I’ve always gotten a little flummoxed when the questions arise: “If you had a time machine, where would you go?” and “If you could eat dinner with anyone in history, who would it be?”
Two birds, one stone; clearly East Hampton, New York on Saturday, September 4, 1982, with Craig Claiborne and Pierre Franey. They get to select the rest of the guest list, because clearly, they are no slouches in that department.
I ran across this invitation at my favorite vintage bookstore over the weekend and purchased it with my hands shaking. Claiborne has long been my party-hosting muse. This is further affirmation.
And if I can ever get my paws on the actual menu, I may actually burst into flame — or at least host one helluva shindig.
From Seymour Britchky’s 1976 edition of The Restaurants of New York — Joes Pier 52.
From Seymour Britchky’s 1982-83 edition of The Restaurants of New York — Ten Sensible Rules About Going To, Eating In, Paying At And Departing From New York Restaurants.
Click to enlarge.
It would seem that Zero Mostel was a sucker for foot jelly — a veritable fiddler on the hoof. And it must be said that there’s a tremendous visceral appeal in having a trotter all a-bubble on the stovetop for the better part of a day. For goodness sakes, many a savory pie or festive aspic demands it, and heaven forfend that boeuf go sans gelée.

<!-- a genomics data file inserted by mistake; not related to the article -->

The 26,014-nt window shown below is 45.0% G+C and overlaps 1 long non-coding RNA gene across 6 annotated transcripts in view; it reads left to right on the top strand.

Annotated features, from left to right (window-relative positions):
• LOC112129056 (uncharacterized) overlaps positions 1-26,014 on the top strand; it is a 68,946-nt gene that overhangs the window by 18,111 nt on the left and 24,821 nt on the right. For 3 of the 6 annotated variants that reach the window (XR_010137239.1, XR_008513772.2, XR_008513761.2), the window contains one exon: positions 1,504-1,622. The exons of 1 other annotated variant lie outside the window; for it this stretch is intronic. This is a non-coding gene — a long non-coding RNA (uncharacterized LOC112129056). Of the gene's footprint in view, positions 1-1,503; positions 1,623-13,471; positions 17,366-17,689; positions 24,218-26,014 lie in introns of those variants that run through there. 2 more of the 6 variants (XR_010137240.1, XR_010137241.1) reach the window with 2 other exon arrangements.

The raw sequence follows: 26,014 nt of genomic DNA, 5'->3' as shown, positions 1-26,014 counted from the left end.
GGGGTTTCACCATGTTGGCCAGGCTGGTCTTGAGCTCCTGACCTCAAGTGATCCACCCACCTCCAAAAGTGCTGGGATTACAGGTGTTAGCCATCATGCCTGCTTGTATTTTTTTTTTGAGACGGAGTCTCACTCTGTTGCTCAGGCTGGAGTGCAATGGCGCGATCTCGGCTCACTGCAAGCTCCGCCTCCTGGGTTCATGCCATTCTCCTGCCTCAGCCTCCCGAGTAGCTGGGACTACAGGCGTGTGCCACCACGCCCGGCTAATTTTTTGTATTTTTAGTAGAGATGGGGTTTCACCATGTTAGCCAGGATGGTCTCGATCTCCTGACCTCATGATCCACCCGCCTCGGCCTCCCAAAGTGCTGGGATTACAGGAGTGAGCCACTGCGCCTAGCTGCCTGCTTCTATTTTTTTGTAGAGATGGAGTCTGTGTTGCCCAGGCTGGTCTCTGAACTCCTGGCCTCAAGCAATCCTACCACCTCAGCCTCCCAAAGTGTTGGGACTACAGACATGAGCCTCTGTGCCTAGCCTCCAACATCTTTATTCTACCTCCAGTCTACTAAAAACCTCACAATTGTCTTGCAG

| “First let me introduce myself. I’m Craig Claiborne, and this is Julia Child.” Photo: Scanned from A Feast Made for Laughter
“And to tell the truth, I was bored with restaurant criticism. At times I didn’t give a damn if all the restaurants in Manhattan were shoved into the East River and perished. Had they all served nightingale tongues on toast and heavenly manna and mead, there is just so much that the tongue can savor, so much that the human body (and spirit) can accept, and then it resists. Toward the end of my days as restaurant critic, I found myself increasingly indulging in drink, the better to endure another evening of dining out. I had become a desperate man with a frustrating job to perform.” — from ‘A Feast Made for Laughter’ by Craig Claiborne, New York Times Dining editor and restaurant critic, 1982
While there have thus far been no reports of departing New York Times restaurant critic and newly-minted memoirist Frank Bruni tipsily pressing ham against the windows of the Second Avenue Deli, rolling members of the Cipriani family for spare change and Bellini drippings, or skulking through the catacombs at Ninja New York, randomly alarming the goofily hooded servers, it’s not as if he’s going silently into that last bite.
They rarely do.